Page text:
Supply chains have been too focused on profit at the expense of the triple bottom line
Supply chains have been too focused on profit at the expense of the triple bottom line

Coronavirus: from crisis to procurement opportunity

Will Green is news editor of Supply Management
3 April 2020

Procurement professionals need to become more proactive in assessing the resilience of supply chains in the wake of the coronavirus outbreak.

Muhammad Sikander Saleem Khan, senior procurement officer – exploration and subsurface for United Energy Pakistan (formerly BP Pakistan), said a two-pronged strategy was required to turn coronavirus “from a crisis to an opportunity”.

Khan told SM: “Over the years focus of most supply chains has been increasing profitability rather than implementing the triple bottom line approach (people, planet and profit) in true spirit.

“Pandemics have always been a part of human civilisation but it is deplorable that we have never considered them as a key impacting force in our supply chains. The best we have done is try to cover it in our general understanding of force majeure.”

He added: “The best part of any crisis is that it exposes the weak link of your supply chain.”

Khan’s strategy is:

1. Disaster recovery and business continuity

“We should have a clearly defined disaster recovery plan not just for natural crises but also for biological pandemics. It shouldn’t be some fancy model that we all aspire to implement one day. Instead we should try to implement it throughout the value chain,” he said.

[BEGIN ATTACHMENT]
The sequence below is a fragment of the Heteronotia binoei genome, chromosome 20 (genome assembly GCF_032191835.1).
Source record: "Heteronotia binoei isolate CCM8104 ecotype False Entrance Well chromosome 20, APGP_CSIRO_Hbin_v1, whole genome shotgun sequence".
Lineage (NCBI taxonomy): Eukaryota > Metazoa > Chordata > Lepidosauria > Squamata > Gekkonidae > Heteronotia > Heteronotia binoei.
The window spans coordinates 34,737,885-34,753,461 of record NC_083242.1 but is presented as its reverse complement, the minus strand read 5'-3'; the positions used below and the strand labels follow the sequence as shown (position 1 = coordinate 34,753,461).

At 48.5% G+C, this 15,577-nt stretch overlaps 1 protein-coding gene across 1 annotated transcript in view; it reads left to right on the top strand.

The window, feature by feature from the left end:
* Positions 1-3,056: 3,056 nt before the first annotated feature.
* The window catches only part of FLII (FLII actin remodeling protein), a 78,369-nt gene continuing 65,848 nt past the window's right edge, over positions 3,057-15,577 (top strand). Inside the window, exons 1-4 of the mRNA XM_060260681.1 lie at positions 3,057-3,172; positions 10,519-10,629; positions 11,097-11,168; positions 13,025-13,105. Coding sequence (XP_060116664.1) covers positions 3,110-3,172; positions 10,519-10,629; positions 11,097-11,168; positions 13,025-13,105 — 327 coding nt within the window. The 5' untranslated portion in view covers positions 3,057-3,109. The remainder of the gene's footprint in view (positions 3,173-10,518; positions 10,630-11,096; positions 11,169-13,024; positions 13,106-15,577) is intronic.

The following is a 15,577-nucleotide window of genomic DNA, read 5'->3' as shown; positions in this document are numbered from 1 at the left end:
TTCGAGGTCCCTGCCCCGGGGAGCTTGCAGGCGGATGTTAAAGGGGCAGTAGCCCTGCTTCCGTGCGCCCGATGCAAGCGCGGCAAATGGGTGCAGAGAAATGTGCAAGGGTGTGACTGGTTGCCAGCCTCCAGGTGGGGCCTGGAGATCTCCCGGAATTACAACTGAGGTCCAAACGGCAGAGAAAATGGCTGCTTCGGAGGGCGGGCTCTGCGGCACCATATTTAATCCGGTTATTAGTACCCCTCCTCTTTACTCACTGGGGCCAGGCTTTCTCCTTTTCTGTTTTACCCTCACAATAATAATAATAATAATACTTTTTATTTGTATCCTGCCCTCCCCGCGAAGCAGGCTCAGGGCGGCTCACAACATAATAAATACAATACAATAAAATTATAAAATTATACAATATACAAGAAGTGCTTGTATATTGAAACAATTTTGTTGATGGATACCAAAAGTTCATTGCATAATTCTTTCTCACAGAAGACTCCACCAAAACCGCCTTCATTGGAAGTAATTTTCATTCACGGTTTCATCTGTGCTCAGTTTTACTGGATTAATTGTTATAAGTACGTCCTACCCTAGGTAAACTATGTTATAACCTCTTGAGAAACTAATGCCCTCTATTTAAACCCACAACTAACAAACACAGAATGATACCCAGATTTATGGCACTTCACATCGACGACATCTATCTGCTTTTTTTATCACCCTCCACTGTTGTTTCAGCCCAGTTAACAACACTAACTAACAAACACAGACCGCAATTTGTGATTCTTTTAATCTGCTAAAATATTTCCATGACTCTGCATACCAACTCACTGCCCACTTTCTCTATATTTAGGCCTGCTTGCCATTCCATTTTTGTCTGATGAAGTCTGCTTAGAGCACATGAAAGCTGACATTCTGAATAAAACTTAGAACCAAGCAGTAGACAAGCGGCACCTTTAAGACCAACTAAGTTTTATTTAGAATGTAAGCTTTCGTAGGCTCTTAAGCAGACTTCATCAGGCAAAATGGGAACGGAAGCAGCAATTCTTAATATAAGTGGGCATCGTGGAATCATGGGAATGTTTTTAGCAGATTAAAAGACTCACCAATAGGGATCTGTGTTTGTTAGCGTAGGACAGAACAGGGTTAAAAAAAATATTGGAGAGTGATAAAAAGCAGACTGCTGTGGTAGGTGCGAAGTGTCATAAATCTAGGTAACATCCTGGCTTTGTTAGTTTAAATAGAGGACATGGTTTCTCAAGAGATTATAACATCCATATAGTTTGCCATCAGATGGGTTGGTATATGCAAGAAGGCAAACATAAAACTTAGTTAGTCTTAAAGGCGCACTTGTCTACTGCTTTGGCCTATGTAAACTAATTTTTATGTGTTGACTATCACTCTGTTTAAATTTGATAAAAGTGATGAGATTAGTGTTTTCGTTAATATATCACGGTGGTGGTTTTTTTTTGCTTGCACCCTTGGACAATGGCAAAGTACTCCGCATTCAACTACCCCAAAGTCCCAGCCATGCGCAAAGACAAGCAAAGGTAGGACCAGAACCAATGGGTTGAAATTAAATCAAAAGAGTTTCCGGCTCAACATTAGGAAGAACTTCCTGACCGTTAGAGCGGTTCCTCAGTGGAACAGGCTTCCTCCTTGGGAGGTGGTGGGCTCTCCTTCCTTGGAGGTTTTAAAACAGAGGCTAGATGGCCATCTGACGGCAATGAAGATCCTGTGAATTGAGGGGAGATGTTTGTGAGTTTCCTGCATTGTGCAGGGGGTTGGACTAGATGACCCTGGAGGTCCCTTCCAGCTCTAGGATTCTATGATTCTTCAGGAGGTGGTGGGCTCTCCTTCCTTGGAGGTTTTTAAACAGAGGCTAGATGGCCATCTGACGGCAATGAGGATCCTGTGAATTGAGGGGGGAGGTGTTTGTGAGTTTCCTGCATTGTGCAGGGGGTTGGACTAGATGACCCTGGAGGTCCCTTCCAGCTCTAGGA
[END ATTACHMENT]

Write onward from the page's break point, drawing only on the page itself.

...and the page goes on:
“Supply chain professionals need to become much more proactive in assessing how sustainable their supply chains are by simulating shocks like pandemics through scenario analysis and stress testing.”

Underlying tactical approaches:

Implementing World Health Organization guidelines in health, safety and environmental policies throughout the supply chain.

Identifying the key limitations and parameters of the supply chain.

Updating definitions of force majeure.

Avoiding disputes by choosing your supply chain partners wisely.

2. Portfolio analysis

“Supply chain professionals need to assess what sort of returns are they expecting to achieve through sourcing from fewer destinations (bundling ordering),” Khan said.

“Every organisation should evaluate what level of returns they can forego to achieve diversification. For instance, sourcing all raw materials from one location for lowest possible cost compared to achieving similar supplies across the globe. Diversification can be done at continental or country level.”

But he warned: “In the short term it will be very difficult to convince the business stakeholders to give away the returns they are used to achieving through conventional approaches like economies of scale.

“Category management is one of the most effective tools that supply chain professionals can use to achieve this objective.”

Underlying tactical approaches:

Set targets for various levels of supply chain diversification: continental, regional, country and provincial.

Set inventory levels to support your business operations. The more limitations one supply chain has, the more safety stocks you should keep.

Set the expectations of shareholders and stakeholders around the returns they can realistically expect with supply chain sustainability.

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